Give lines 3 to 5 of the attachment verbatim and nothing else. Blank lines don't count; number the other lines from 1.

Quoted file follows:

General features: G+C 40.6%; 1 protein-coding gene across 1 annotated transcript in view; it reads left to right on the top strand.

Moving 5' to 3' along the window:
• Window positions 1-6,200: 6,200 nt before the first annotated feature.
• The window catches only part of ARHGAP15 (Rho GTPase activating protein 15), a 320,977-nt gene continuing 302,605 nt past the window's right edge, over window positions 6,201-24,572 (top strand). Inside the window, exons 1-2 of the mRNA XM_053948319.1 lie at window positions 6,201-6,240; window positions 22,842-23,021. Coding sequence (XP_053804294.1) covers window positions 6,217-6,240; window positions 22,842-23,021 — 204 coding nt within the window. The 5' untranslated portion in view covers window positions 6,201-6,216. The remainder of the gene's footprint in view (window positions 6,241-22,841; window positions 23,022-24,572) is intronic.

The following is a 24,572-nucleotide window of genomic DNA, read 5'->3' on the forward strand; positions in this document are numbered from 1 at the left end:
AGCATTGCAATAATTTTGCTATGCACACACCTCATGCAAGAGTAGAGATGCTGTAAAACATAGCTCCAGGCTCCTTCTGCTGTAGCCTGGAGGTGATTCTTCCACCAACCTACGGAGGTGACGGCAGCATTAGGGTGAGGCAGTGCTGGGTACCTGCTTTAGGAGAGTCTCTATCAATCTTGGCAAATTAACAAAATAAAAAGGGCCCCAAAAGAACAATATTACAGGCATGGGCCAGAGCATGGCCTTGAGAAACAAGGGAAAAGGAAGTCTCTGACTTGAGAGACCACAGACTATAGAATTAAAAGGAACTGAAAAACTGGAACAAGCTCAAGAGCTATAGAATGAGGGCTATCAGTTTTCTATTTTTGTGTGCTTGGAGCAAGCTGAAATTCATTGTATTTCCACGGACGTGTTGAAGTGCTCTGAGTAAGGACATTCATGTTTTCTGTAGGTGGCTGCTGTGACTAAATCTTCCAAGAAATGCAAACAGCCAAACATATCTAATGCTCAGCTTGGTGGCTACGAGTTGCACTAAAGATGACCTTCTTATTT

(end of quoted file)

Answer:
• Window positions 1-6,200: 6,200 nt before the first annotated feature.
• The window catches only part of ARHGAP15 (Rho GTPase activating protein 15), a 320,977-nt gene continuing 302,605 nt past the window's right edge, over window positions 6,201-24,572 (top strand). Inside the window, exons 1-2 of the mRNA XM_053948319.1 lie at window positions 6,201-6,240; window positions 22,842-23,021. Coding sequence (XP_053804294.1) covers window positions 6,217-6,240; window positions 22,842-23,021 — 204 coding nt within the window. The 5' untranslated portion in view covers window positions 6,201-6,216. The remainder of the gene's footprint in view (window positions 6,241-22,841; window positions 23,022-24,572) is intronic.

The following is a 24,572-nucleotide window of genomic DNA, read 5'->3' on the forward strand; positions in this document are numbered from 1 at the left end: